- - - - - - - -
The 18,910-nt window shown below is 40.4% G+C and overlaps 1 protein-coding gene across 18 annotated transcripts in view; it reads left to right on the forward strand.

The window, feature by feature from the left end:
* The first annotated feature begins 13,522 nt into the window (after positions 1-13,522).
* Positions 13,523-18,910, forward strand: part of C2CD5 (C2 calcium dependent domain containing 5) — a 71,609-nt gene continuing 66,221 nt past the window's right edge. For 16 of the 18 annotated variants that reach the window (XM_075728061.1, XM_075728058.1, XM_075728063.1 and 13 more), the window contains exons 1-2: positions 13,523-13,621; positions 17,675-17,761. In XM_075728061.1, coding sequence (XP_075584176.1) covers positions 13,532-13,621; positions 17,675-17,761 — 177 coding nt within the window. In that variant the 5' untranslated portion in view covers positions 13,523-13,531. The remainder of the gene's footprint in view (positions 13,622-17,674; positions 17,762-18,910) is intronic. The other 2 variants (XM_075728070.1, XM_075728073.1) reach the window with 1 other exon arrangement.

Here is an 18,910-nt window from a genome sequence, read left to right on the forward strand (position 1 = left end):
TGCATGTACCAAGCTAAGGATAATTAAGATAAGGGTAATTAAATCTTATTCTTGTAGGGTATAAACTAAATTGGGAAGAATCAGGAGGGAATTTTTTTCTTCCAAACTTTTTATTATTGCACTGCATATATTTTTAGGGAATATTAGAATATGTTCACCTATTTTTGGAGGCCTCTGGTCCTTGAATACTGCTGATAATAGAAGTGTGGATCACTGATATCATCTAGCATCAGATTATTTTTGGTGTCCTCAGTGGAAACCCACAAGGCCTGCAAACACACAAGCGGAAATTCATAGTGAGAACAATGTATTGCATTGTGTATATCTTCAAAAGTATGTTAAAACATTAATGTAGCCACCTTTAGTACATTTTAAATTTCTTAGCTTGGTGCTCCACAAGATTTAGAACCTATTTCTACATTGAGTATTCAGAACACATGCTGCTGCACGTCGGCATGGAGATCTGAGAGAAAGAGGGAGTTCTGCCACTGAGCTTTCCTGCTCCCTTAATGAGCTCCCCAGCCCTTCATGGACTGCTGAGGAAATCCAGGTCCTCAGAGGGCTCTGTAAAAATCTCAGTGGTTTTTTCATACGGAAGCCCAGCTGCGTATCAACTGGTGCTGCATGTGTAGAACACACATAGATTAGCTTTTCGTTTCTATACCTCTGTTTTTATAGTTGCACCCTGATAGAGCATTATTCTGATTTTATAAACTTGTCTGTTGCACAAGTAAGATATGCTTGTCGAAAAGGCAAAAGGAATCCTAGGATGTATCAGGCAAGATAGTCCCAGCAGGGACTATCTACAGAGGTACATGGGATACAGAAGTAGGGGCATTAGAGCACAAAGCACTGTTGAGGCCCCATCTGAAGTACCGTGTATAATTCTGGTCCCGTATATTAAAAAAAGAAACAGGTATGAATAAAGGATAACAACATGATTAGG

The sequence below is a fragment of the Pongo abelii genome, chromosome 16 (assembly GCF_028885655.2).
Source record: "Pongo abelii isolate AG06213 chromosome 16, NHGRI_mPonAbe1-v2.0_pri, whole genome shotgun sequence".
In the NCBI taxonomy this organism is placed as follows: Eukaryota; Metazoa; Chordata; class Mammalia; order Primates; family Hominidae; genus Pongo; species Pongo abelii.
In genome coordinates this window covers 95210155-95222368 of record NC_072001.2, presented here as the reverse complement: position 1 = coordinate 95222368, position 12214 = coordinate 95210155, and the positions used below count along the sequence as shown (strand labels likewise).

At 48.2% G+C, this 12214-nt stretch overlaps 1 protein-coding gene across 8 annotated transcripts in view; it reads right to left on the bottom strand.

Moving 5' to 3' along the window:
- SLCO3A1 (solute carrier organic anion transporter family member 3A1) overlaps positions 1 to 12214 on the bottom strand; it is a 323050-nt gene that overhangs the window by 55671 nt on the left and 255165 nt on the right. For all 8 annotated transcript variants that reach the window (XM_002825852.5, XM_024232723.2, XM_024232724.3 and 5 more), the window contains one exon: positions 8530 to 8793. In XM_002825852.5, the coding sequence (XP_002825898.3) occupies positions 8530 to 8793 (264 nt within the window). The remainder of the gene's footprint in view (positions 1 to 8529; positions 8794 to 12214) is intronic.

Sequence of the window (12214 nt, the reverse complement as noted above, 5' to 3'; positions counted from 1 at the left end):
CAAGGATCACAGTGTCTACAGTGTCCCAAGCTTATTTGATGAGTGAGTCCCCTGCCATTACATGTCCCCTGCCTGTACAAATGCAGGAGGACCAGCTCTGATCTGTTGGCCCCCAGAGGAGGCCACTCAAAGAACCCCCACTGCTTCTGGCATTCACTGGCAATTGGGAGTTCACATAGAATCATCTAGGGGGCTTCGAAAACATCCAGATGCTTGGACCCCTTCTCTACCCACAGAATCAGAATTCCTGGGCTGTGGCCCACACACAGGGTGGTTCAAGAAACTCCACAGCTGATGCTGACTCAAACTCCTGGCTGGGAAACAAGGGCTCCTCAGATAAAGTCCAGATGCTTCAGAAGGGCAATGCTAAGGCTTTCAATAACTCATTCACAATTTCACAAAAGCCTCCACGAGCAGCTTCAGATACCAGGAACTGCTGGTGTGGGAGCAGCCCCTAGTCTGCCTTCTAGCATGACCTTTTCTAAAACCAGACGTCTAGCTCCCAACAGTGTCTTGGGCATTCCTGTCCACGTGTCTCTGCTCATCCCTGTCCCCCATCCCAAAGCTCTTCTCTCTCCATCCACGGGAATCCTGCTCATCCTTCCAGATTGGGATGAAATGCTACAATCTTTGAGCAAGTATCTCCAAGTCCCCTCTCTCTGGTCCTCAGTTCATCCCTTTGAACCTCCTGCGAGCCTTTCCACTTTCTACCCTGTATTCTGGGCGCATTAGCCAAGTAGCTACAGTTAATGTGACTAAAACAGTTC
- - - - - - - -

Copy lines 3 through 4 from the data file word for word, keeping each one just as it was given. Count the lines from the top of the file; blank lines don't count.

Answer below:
* The first annotated feature begins 13,522 nt into the window (after positions 1-13,522).
* Positions 13,523-18,910, forward strand: part of C2CD5 (C2 calcium dependent domain containing 5) — a 71,609-nt gene continuing 66,221 nt past the window's right edge. For 16 of the 18 annotated variants that reach the window (XM_075728061.1, XM_075728058.1, XM_075728063.1 and 13 more), the window contains exons 1-2: positions 13,523-13,621; positions 17,675-17,761. In XM_075728061.1, coding sequence (XP_075584176.1) covers positions 13,532-13,621; positions 17,675-17,761 — 177 coding nt within the window. In that variant the 5' untranslated portion in view covers positions 13,523-13,531. The remainder of the gene's footprint in view (positions 13,622-17,674; positions 17,762-18,910) is intronic. The other 2 variants (XM_075728070.1, XM_075728073.1) reach the window with 1 other exon arrangement.